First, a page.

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IBM nabs more services deals

The information technology services giant adds feathers to its cap by announcing two new multiyear deals and providing details about a third.

Information technology services giant IBM added feathers to its cap Friday by announcing two new multiyear deals and providing details about a third.

Big Blue said it landed a 10-year IT services contact worth about $115 million with Malaysia Airlines, as well as a five-year IT outsourcing pact for an undisclosed amount with Chilean telecommunications operator Telefonica del Sur. IBM also said its previously announced IT outsourcing deal with John Hancock Financial Services will last six years and generate $254 million in revenue.

To cut costs and focus on core business operations, companies have been turning to service providers such as IBM, Electronic Data Systems and Hewlett-Packard to take over computer systems or provide other IT services.

IBM, perhaps better known for its hardware and software, has been a leader in landing large-scale IT services contracts. Last year, it garnered the highest number of IT infrastructure outsourcing deals worth $1 billion or more, according to research company Gartner.

But big IT services deals often carry significant costs in terms of capital expenses and personnel additions. IBM, for example, has hired some 200 John Hancock employees, according to John Hancock Chief Information Officer Robert Walters. In the Malaysia Airlines deal, the airline's IT staff can choose between joining IBM or remaining employed with the airline.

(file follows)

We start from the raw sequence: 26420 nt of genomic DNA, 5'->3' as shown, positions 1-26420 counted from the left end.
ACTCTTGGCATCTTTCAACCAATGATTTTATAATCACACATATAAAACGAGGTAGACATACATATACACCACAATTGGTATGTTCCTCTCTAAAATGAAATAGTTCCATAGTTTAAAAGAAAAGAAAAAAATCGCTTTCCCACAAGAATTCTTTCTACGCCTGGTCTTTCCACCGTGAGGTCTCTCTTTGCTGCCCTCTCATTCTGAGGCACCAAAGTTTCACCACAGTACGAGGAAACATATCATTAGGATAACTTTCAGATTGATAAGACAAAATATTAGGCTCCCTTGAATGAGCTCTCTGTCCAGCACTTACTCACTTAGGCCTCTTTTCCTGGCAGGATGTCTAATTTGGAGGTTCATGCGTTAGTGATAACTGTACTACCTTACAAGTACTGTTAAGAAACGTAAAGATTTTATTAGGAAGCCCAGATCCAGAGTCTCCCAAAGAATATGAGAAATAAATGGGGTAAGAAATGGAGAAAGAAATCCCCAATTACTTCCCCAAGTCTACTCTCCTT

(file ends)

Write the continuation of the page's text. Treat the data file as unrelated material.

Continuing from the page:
The Malaysia Airlines contract calls for Big Blue to operate and manage the airline's IT infrastructure as well as its application maintenance and development. In the Telefonica del Sur deal, IBM will administer the IT infrastructure that supports the information and management systems of the telecommunications company and its affiliates.

At John Hancock, IBM is taking on responsibility for computers, storage systems and communications networks. The contract involves pay-as-you-go pricing, in keeping with IBM's "on demand" initiative.

Walters said roughly 60 John Hancock workers are losing their jobs in the wake of the deal, which became effective in July.